Dear Editor:
I am writing to you to ask you to publish the letter below in your Letters to the Editor section of your newspaper. It enhances my learning about the state when I hear from actual people who live in and love their state.
Thank you for considering helping me with this project.
Dear People of West Virginia:
I am a fourth grade student in North Carolina.
In fourth grade, we do state reports, and I have chosen your state.
I am very excited to learn more about the great state of West Virginia as I work on my report.
Most of the information that we get for our reports will be from books and websites. We also like to get information from people who live in the state, too. This is why I am writing to you.
I was hoping that you would be willing to send me some items to help me learn more about the best things in your state. It could be things like postcards, maps, pictures, souvenirs, general information, this newspaper article or any other items that would be useful. You can mail items to the address below.
I really appreciate your help!
Ruby Liverson
Mrs. Smiths’ Class
Charlotte Latin School
9502 Providence Road
Charlotte, NC 28277

Dear Editor:
 I am writing in reference to a letter published in the March 10, 2016 issue from Trish McNaull, of Marlinton, particularly the statement, “crime will come with the work project.”
 Ms. McNaull is not the first person or group that has made this statement when discussing the pipeline project.
 I am personally offended by this comment as I was one of these type of traveling contractors for more than 25 years. Myself and the others I worked with were not out stealing and assaulting others when we were off of work. I worked with educated, law abiding men and women who went home to our families on weekends to coach soccer, little league, football and participate in community and church events.
Also, I personally know many that live here and travel to other cities and states and come home to Pocahontas County on weekends to be with their families and support the community.
 Whether the pipeline is a good idea or not, fear mongering, half-truths and generalizations about all aspects of the plan will only isolate people and hurt the discussion.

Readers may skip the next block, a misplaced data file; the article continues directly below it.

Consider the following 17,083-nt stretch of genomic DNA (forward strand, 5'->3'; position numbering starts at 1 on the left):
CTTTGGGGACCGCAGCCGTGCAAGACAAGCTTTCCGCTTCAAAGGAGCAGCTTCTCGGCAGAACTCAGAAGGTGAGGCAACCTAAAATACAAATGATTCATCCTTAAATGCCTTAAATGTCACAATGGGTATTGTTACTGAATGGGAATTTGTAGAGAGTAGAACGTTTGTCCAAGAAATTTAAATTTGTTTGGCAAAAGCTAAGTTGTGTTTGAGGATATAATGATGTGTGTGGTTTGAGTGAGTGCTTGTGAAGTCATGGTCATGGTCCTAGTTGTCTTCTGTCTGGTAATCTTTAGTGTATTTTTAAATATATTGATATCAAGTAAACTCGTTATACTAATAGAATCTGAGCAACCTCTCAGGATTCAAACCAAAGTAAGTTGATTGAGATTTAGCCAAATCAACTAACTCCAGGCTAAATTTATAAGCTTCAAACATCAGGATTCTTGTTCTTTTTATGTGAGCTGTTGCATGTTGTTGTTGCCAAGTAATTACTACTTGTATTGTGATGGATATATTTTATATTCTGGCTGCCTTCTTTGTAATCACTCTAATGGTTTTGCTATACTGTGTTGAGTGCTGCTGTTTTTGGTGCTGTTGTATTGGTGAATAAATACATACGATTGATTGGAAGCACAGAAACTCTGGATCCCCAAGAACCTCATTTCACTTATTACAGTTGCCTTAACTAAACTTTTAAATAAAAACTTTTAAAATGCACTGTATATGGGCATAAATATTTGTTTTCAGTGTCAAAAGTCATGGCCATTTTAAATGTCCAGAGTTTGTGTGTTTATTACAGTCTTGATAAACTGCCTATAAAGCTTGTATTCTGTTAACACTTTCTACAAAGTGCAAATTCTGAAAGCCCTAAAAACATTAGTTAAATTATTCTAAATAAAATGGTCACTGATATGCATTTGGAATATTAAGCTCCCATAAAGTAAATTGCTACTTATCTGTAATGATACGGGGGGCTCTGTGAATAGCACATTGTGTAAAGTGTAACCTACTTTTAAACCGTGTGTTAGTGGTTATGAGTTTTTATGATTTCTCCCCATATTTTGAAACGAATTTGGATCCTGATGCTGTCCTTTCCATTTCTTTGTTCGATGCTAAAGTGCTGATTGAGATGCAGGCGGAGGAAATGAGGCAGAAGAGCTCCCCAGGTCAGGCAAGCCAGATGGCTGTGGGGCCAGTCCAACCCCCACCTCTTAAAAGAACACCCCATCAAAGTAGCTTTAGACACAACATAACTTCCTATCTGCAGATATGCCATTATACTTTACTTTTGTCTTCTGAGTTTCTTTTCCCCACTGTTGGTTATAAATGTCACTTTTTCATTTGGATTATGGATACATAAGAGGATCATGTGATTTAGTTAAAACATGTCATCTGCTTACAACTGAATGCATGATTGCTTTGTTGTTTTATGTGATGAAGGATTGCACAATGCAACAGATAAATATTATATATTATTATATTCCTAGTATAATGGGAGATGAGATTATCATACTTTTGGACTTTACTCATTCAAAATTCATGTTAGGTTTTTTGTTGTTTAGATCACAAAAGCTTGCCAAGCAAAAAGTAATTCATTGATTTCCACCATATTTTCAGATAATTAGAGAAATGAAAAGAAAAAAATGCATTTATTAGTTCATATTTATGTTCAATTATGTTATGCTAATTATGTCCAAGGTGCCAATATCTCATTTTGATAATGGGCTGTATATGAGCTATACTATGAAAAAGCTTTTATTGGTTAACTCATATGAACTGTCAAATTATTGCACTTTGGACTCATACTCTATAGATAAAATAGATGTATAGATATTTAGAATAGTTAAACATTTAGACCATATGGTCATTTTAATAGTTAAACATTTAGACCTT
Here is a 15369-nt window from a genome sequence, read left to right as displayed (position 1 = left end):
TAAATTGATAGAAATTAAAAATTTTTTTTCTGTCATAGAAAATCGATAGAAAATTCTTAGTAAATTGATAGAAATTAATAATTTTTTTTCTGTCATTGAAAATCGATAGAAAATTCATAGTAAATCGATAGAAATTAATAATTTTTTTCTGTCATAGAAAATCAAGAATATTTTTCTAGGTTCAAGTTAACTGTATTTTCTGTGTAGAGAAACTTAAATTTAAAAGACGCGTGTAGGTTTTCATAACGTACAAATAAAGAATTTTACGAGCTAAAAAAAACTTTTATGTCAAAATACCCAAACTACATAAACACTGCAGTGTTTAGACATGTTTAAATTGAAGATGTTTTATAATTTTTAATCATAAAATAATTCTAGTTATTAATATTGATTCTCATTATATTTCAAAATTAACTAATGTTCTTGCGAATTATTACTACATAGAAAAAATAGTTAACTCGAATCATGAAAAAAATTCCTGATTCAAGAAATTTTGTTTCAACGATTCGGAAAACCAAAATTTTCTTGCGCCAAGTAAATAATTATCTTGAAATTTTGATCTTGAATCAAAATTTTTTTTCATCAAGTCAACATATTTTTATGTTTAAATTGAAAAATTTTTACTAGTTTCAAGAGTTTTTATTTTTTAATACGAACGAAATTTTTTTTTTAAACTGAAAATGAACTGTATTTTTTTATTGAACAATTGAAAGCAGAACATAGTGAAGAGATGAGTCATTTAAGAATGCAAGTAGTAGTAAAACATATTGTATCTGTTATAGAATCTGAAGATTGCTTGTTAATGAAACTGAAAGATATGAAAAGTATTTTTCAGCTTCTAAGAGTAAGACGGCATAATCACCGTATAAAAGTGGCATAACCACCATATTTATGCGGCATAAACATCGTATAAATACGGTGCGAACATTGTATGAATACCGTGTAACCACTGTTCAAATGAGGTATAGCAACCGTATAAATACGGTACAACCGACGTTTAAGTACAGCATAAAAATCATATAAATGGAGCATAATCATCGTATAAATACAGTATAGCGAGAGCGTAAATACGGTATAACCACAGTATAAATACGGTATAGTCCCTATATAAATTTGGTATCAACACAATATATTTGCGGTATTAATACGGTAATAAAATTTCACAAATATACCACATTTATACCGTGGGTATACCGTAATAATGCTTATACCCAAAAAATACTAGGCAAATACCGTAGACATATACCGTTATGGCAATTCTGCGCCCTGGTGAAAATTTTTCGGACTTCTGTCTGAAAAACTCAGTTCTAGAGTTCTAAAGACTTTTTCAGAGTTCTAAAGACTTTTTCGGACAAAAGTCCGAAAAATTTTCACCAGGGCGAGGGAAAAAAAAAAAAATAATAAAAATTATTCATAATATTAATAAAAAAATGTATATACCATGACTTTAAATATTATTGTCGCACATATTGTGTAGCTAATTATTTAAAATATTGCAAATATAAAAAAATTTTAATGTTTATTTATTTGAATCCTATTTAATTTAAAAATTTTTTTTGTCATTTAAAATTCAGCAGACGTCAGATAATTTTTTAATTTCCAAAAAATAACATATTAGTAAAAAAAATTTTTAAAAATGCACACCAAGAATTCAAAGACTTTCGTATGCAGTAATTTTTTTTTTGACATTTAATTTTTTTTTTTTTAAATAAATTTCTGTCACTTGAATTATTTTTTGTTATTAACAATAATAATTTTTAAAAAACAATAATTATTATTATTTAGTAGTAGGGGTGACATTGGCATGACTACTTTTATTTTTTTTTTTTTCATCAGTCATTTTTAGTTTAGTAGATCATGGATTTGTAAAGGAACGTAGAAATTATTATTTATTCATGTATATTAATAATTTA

We all must remember that all kinds live, work, visit and support the community around us.
 Does the recent popular slogan “All Kinds Are Welcome Here” not pertain to construction workers?
 Mark Strauss

Dear Editor:
I am blessed to own a home in Pocahontas County, and I am thankful to have met so many friendly and caring people here.  My wife and I built a home in Sunset Mountain Village so that we, our children and grandchildren, could enjoy this beautiful part of our country. As a matter of fact, my daughter and granddaughters recently told me that this is their favorite place on Earth!
Now, our home and dreams are threatened by the proposed routing of a gas pipeline which may render useless many of my neighbors’ building lots and will disturb the pristine area that we call home. The proposed route also will go through the historical ground where Robert E. Lee made camp prior to his first battle of the Civil War. This must not  happen.
I have met several other homesite owners who were planning to build their dream homes within the next few years. Surely they must now reconsider building on the land they already purchased. This has to be a problem for all of us in that this will deprive our local businesses of revenue.  I want our county to thrive and to continue to be a place that welcomes and supports others who are drawn to live in this wonderful part of God’s country.
Surely, in the seemingly unlimited forested and uninhabited areas of eastern West Virginia, Atlantic Coast Pipeline can find a route that doesn’t go through the homes and lives of any member of our community. Perhaps they should look at “rights-of-way” that already exist such as the routes for power lines.
I am grateful to be a homeowner in Pocahontas County and I hope that others  who live here will join us in opposing the route proposed for this pipeline.
Dorsey Smith
Snowshoe, WV